Tenants and residents are also able to reduce the cost of their energy bills through our impartial energy switching comparison service, Switch and Save.
Mortgage rates at record lows as price war takes off

Average rates on two year fixed-rate and variable-rate loans are at record lows, according to Citi.  Some key home loan rates have fallen to their lowest ever levels as lenders battle for business and amid expectations that interest rates are not going to rise soon.
The analysis says the average rates on both a two year fixed-rate mortgage and a two year variable-rate home loan with a discount are now at record lows.  Lenders have been taking advantage of cheap funding driven by low inflation and expected delays in lifting interest rates.
Lenders have been taking advantage of cheap funding, which has been driven by low inflation and expected delays in increasing interest rates.  Barclays launched the lowest ever 10 year fixed-rate loan.  It allows borrowers with at least a 40% deposit or equivalent equity in their existing property to fix their rate at 2.99% until 2025.
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WDH says: The latest news on mortgage rates is welcome to first time buyers as this may allow them to get on to the property ladder.  It will also further stimulate the housing market which began to decline slightly in the last quarter of 2014.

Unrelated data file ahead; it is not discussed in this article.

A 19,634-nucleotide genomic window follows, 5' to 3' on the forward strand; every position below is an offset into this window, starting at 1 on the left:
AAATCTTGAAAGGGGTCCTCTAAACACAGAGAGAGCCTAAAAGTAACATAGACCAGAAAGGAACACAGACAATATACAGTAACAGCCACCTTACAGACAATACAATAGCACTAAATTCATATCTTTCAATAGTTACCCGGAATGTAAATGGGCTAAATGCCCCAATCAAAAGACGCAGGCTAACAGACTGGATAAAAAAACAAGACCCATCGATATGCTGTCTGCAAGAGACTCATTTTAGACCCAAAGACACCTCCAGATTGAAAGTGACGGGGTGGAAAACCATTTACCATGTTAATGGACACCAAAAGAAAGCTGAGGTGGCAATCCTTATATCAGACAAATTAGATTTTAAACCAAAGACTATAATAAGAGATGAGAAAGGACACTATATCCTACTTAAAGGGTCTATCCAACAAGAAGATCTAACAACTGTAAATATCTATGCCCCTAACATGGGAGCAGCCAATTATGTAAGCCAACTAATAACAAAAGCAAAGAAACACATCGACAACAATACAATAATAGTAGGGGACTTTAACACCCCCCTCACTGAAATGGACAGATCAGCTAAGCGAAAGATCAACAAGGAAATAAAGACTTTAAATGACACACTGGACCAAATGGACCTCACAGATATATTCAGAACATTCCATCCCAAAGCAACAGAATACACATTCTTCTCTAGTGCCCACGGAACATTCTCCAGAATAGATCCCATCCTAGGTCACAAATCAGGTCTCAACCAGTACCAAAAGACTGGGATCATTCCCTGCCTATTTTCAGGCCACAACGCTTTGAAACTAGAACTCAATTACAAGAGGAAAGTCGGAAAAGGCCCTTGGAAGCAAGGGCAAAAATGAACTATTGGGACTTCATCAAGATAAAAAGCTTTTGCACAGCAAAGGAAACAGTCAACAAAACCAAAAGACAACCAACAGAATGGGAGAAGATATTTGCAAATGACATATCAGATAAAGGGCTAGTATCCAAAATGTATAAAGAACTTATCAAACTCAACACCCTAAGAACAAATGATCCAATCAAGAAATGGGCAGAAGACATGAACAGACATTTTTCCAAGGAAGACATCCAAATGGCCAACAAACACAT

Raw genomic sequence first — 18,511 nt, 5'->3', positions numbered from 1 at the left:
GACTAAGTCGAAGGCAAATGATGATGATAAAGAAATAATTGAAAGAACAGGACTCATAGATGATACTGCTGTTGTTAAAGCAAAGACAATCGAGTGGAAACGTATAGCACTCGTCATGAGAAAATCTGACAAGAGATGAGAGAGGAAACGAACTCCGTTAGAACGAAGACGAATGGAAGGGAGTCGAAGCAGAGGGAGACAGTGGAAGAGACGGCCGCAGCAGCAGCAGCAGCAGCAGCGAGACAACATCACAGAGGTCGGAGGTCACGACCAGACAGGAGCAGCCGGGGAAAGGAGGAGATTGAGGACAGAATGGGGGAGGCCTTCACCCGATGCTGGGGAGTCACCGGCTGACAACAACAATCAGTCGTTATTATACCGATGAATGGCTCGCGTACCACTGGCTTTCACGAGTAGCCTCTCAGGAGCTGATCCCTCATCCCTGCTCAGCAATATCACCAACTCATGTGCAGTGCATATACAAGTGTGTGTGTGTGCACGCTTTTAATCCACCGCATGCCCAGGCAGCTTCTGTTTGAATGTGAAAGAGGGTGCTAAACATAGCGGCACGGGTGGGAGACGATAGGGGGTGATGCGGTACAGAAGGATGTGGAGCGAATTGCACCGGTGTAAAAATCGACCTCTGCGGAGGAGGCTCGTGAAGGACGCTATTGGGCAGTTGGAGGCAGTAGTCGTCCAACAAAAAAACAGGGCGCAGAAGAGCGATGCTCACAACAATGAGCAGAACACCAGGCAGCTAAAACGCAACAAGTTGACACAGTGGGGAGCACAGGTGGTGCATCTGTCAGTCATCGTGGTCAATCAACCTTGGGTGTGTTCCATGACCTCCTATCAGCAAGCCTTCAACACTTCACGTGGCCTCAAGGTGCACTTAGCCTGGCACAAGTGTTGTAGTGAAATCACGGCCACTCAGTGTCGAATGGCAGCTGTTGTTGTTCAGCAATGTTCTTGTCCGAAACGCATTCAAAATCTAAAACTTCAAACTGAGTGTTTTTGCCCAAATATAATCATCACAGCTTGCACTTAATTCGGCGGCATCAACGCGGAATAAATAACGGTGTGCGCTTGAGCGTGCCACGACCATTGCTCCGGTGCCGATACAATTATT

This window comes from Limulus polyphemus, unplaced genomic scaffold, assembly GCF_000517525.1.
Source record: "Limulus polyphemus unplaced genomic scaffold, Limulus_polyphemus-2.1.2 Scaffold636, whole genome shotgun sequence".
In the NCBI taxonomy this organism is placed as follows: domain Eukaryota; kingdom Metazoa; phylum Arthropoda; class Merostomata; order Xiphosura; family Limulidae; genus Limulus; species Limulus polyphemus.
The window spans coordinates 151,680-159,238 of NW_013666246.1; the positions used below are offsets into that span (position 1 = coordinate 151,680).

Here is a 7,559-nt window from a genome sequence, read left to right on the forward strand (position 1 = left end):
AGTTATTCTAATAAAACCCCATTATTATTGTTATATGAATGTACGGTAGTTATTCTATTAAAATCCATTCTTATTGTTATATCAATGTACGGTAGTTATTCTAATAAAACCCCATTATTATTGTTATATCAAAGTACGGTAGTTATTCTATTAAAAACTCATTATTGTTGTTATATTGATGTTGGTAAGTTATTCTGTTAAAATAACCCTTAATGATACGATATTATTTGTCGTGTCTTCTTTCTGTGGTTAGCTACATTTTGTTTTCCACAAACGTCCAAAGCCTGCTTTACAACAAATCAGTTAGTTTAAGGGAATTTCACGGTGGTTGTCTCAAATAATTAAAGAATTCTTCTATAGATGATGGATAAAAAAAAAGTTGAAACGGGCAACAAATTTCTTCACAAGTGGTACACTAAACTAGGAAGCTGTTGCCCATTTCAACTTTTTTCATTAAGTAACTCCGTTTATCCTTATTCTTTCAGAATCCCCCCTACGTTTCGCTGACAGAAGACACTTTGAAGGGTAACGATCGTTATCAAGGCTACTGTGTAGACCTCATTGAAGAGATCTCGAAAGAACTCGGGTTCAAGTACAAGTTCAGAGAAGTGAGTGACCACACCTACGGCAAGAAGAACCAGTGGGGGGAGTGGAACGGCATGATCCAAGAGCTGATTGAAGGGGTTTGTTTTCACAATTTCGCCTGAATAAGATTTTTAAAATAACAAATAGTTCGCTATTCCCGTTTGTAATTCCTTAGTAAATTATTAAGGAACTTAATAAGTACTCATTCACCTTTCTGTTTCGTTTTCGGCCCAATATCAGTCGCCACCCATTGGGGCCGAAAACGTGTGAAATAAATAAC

Even with tighter restrictions now in place, 2014 was a very good year for first time buyers with numbers up by 22% to 236,500 according to the Halifax.  The Halifax attributes this increase to improved job prospects, the Help to Buy scheme and cheaper mortgage rates.
For those who may still struggle to get a full mortgage on a property due to their incomes or only have a small deposit, we continue to offer shared ownership properties.  Growing in popularity we have now sold 110 properties and currently have a selection of properties available throughout the district.